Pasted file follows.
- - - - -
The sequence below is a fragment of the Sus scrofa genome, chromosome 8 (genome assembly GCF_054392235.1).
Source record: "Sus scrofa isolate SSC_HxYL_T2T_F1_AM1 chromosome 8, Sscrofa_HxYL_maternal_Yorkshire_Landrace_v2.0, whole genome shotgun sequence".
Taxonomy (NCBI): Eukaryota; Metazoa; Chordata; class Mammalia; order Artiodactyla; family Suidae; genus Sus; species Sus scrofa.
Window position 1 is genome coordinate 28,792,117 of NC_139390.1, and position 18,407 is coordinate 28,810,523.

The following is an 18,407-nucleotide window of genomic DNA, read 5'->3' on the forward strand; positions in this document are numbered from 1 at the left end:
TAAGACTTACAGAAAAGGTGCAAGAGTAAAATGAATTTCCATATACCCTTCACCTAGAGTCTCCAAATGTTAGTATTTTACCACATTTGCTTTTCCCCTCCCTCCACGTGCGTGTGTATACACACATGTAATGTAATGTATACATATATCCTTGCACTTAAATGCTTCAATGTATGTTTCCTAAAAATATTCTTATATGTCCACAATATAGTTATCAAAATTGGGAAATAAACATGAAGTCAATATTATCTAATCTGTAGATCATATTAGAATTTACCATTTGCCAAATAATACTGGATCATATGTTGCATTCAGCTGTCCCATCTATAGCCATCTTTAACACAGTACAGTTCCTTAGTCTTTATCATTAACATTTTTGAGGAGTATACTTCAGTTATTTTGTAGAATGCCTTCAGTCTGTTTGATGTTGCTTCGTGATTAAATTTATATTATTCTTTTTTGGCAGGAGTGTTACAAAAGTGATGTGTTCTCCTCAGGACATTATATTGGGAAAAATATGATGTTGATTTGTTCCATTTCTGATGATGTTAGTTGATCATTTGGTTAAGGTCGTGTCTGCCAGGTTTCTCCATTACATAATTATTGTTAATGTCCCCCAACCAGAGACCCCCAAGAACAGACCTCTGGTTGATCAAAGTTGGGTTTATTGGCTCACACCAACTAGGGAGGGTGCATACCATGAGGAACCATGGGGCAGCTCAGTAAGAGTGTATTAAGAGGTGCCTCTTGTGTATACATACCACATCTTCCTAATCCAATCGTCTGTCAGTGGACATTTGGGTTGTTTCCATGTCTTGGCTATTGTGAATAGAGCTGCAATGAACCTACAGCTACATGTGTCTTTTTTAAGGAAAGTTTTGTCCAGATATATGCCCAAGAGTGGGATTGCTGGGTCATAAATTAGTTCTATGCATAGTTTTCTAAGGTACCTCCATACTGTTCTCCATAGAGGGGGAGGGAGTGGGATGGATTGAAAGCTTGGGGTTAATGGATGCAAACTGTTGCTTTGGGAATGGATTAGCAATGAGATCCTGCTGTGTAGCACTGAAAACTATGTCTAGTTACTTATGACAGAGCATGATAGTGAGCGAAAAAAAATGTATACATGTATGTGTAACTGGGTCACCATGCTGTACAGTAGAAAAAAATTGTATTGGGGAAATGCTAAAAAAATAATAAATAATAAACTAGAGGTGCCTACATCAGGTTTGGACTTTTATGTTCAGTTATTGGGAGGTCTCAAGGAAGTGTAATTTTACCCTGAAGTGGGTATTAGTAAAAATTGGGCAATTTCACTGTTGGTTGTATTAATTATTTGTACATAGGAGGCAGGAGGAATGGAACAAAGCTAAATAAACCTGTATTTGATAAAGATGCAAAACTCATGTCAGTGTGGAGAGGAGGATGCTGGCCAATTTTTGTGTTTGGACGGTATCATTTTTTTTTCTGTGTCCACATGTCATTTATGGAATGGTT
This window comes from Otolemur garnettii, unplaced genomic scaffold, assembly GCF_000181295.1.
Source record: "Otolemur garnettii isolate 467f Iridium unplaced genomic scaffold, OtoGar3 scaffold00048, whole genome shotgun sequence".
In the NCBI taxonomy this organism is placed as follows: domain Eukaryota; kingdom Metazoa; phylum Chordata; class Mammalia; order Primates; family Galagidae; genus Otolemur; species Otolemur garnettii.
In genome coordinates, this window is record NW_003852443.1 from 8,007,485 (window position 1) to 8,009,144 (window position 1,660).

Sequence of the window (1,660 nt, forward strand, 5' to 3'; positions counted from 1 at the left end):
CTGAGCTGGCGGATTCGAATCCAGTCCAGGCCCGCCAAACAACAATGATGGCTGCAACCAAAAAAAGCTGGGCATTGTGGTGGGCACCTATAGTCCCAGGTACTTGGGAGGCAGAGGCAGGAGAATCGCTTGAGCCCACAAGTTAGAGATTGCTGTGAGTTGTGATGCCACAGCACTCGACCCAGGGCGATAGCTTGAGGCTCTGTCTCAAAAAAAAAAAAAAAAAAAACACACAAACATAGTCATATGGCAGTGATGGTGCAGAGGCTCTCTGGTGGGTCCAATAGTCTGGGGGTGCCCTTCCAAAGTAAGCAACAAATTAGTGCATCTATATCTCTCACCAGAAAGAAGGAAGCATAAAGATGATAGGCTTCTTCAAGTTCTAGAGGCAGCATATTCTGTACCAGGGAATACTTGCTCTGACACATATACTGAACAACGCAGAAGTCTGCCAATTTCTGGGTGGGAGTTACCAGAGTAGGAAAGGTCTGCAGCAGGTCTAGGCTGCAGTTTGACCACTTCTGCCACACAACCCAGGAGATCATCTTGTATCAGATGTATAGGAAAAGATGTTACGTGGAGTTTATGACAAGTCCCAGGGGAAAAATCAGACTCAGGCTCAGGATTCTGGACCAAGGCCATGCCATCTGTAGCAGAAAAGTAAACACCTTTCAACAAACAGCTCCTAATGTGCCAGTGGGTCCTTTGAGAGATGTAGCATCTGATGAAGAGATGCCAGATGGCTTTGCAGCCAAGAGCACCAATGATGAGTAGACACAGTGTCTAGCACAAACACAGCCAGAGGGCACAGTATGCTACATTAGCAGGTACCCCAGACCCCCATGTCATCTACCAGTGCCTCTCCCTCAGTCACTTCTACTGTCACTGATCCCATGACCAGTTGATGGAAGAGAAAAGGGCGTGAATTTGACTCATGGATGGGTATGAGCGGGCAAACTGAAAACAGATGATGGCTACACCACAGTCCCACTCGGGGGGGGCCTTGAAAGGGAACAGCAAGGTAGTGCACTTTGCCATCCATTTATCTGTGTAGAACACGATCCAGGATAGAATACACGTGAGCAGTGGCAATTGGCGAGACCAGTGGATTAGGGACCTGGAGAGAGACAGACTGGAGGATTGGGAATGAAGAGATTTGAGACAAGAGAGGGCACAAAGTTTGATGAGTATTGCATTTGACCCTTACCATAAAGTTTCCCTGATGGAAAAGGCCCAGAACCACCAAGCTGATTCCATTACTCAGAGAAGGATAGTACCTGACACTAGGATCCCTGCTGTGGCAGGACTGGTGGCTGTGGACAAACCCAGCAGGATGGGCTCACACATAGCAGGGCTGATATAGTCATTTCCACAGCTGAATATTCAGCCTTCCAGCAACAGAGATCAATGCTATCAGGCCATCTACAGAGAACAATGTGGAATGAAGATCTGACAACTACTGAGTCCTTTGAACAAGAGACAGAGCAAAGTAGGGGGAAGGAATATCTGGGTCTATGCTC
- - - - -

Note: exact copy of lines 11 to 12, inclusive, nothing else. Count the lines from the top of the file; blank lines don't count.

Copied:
Sequence of the window (1,660 nt, forward strand, 5' to 3'; positions counted from 1 at the left end):
CTGAGCTGGCGGATTCGAATCCAGTCCAGGCCCGCCAAACAACAATGATGGCTGCAACCAAAAAAAGCTGGGCATTGTGGTGGGCACCTATAGTCCCAGGTACTTGGGAGGCAGAGGCAGGAGAATCGCTTGAGCCCACAAGTTAGAGATTGCTGTGAGTTGTGATGCCACAGCACTCGACCCAGGGCGATAGCTTGAGGCTCTGTCTCAAAAAAAAAAAAAAAAAAAACACACAAACATAGTCATATGGCAGTGATGGTGCAGAGGCTCTCTGGTGGGTCCAATAGTCTGGGGGTGCCCTTCCAAAGTAAGCAACAAATTAGTGCATCTATATCTCTCACCAGAAAGAAGGAAGCATAAAGATGATAGGCTTCTTCAAGTTCTAGAGGCAGCATATTCTGTACCAGGGAATACTTGCTCTGACACATATACTGAACAACGCAGAAGTCTGCCAATTTCTGGGTGGGAGTTACCAGAGTAGGAAAGGTCTGCAGCAGGTCTAGGCTGCAGTTTGACCACTTCTGCCACACAACCCAGGAGATCATCTTGTATCAGATGTATAGGAAAAGATGTTACGTGGAGTTTATGACAAGTCCCAGGGGAAAAATCAGACTCAGGCTCAGGATTCTGGACCAAGGCCATGCCATCTGTAGCAGAAAAGTAAACACCTTTCAACAAACAGCTCCTAATGTGCCAGTGGGTCCTTTGAGAGATGTAGCATCTGATGAAGAGATGCCAGATGGCTTTGCAGCCAAGAGCACCAATGATGAGTAGACACAGTGTCTAGCACAAACACAGCCAGAGGGCACAGTATGCTACATTAGCAGGTACCCCAGACCCCCATGTCATCTACCAGTGCCTCTCCCTCAGTCACTTCTACTGTCACTGATCCCATGACCAGTTGATGGAAGAGAAAAGGGCGTGAATTTGACTCATGGATGGGTATGAGCGGGCAAACTGAAAACAGATGATGGCTACACCACAGTCCCACTCGGGGGGGGCCTTGAAAGGGAACAGCAAGGTAGTGCACTTTGCCATCCATTTATCTGTGTAGAACACGATCCAGGATAGAATACACGTGAGCAGTGGCAATTGGCGAGACCAGTGGATTAGGGACCTGGAGAGAGACAGACTGGAGGATTGGGAATGAAGAGATTTGAGACAAGAGAGGGCACAAAGTTTGATGAGTATTGCATTTGACCCTTACCATAAAGTTTCCCTGATGGAAAAGGCCCAGAACCACCAAGCTGATTCCATTACTCAGAGAAGGATAGTACCTGACACTAGGATCCCTGCTGTGGCAGGACTGGTGGCTGTGGACAAACCCAGCAGGATGGGCTCACACATAGCAGGGCTGATATAGTCATTTCCACAGCTGAATATTCAGCCTTCCAGCAACAGAGATCAATGCTATCAGGCCATCTACAGAGAACAATGTGGAATGAAGATCTGACAACTACTGAGTCCTTTGAACAAGAGACAGAGCAAAGTAGGGGGAAGGAATATCTGGGTCTATGCTC